of these attributes considered both ecological and are losing their traditional landscapes, charac-
socio-economical aspects. Concurrently, even more terised by a small spatial scale, mixed cultures,
comprehensive strategies and tools for holistic limited technology, low use of fertilisers and
landscape planning and dynamic conservation pesticides, and high biodiversity and amenity value
management were deemed indispensable by (Vos & Klijn, 2000). Within this context, cultural
other researchers (e.g. Farina, 1998; Green & Vos, landscape restoration is justified by historical,
2001; Grove et al., 1994; Naveh, 1993, 2005). ecological and aesthetical reasons.
Consequently, a new approach to landscape re-
storation is suggested here within the scope of
the European Landscape Convention (Council of
Europe, 2000). Contrasting ecosystem and cultural
The European Landscape Convention defines landscape restoration
landscape as ‘‘an area, as perceived by people,
whose character is a result of the action and Several features distinguish ecosystem and cul-
interaction of natural and/or human factors’’. This tural landscape restoration (Table 1), besides
definition emphasises that the human dimension of spatial scale, with ecosystem restoration often
landscapes is not restricted to their its negative occurring within landscapes. Contrasting objectives
impact on ecosystems, or exploitation of natural result in cultural and scenic values being an
resources, but also concerns peoples emotional, integral component of landscape restoration,
intellectual and socio-economic inputs, and the whereas these are of less relevance in ecosystem
resulting ways in which people contribute to land- restoration. Conversely, many landscape restora-
scape distinctiveness and diversity. Furthermore, tion projects are not focused on biodiversity.
the recognition of different landscapes and related As landscape structure affects the abundance
values depends on human perception, which has and distribution of organisms, in some cases,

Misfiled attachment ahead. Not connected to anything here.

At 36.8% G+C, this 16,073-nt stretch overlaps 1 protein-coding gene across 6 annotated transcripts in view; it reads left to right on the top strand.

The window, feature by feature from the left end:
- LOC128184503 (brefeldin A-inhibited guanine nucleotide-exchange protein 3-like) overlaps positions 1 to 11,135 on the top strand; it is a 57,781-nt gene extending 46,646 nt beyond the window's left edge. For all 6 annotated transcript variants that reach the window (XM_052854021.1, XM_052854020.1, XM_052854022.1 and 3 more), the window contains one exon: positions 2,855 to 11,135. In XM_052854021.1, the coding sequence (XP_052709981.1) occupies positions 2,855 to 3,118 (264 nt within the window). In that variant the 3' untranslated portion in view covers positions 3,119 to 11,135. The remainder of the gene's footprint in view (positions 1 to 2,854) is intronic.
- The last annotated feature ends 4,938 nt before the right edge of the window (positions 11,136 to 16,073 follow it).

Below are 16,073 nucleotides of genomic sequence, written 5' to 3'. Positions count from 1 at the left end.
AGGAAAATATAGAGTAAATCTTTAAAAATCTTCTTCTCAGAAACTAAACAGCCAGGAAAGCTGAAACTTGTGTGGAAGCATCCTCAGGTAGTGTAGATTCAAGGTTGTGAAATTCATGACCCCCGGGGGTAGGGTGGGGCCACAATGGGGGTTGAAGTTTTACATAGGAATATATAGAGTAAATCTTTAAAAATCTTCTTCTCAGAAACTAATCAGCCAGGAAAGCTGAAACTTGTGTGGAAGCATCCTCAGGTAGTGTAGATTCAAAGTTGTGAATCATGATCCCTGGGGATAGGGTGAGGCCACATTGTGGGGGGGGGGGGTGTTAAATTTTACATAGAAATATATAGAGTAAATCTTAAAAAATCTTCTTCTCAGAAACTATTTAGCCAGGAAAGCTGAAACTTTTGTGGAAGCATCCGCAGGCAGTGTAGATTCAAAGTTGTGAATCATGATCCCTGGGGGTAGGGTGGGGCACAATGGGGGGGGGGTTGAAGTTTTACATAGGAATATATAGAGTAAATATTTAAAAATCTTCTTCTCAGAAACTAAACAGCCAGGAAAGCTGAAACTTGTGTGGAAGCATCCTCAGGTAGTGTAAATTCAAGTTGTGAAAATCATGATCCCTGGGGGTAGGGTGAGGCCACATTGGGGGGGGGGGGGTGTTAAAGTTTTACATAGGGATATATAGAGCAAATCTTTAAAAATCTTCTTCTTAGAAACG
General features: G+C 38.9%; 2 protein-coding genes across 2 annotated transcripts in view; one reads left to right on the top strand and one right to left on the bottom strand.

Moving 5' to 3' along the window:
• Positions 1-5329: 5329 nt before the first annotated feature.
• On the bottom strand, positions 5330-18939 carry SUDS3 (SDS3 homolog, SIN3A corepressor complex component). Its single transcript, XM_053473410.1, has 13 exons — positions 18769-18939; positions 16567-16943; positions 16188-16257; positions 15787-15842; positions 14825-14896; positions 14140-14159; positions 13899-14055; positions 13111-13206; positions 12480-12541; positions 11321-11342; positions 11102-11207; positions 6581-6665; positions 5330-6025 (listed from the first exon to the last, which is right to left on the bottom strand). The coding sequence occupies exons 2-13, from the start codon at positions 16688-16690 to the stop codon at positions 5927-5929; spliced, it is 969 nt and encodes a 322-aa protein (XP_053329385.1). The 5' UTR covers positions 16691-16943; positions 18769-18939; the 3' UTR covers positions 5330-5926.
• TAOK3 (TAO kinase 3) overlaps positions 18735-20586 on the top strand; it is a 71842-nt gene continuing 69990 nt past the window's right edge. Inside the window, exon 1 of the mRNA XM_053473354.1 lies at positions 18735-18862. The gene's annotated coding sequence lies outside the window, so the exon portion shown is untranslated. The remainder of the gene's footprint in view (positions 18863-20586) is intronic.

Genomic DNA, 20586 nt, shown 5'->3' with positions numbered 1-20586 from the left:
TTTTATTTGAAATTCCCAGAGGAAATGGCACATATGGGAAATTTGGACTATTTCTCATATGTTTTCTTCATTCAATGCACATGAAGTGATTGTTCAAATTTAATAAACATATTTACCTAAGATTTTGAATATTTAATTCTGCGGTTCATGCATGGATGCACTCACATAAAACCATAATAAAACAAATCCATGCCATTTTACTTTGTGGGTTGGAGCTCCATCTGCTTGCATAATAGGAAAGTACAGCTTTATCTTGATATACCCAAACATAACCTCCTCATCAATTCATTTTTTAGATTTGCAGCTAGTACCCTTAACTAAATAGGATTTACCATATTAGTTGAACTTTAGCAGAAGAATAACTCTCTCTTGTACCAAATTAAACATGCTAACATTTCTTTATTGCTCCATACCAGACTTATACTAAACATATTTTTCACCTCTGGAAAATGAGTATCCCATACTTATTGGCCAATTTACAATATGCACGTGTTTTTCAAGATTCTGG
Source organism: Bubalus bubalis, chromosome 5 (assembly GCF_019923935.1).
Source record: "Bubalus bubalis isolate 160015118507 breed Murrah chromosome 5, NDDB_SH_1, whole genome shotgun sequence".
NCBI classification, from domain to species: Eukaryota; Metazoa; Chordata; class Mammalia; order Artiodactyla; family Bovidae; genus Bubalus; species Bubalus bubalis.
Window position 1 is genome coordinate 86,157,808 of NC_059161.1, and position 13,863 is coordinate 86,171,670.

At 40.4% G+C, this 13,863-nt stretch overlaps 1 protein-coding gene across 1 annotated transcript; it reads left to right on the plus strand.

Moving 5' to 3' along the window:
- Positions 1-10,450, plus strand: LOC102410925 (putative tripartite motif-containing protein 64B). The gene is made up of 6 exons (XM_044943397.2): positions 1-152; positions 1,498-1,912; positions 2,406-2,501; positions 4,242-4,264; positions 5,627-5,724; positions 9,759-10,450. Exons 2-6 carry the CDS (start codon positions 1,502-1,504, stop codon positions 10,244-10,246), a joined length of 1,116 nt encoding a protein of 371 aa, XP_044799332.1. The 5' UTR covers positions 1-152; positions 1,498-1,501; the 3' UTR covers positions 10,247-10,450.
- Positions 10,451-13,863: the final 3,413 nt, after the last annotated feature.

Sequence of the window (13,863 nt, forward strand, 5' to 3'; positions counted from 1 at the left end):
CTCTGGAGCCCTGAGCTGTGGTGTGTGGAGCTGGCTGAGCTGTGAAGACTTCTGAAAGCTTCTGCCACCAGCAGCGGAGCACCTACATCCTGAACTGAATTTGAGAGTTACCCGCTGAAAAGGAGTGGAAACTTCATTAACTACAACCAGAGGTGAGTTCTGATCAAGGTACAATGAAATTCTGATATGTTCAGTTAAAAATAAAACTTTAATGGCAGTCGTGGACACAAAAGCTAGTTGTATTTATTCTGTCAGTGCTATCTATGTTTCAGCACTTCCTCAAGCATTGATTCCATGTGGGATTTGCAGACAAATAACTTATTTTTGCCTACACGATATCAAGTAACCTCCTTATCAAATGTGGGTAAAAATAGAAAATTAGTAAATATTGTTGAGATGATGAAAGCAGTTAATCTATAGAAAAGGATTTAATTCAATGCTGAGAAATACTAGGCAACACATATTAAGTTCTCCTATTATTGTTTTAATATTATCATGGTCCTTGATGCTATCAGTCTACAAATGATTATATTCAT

strong cultural and socio-economical elements. restoration approaches at an ecosystem-level may
Here we focus exclusively on cultural landscapes, be ineffective for restoring ecosystems or popula-
which are produced by the long-term interaction of tions. This applies to species requiring separate
humans and nature (Farina, 1998; UNESCO, 1999). habitats for different activities such as foraging,
These landscapes provide multiple values and nesting or resting, or those with daily or seasonal
functions, including natural resources, wildlife patterns of multiple habitat use. As an example,
habitats, economic benefits in the form of goods the pseudosteppes of the Iberian Peninsula are a
and services, recreation (Merlo & Croitoru, 2005), cultural landscape mosaic where several birds
and, last but not least, cultural heritage (EEA, occur of threatened conservation status (Suárez,
1995). Naveso, & De Juana, 1997). Most of these species
From a nature conservation perspective, land- require several different habitats (e.g. Moreira,
scapes created by low-intensity farming contain a Morgado, & Arthur, 2004), which illustrates the
mosaic of wildlife habitats of European importance futility of a single ecosystem restoration approach.
(Moreira, Pinto, Henriques, & Marques, 2005). In Similarly, when a valuable ecosystem coincides
terms of human ecology, the interaction with local with a cultural landscape, such as cork and holm
landscapes remains a constant feature for influen- oak woodlands (montados or dehesas), or an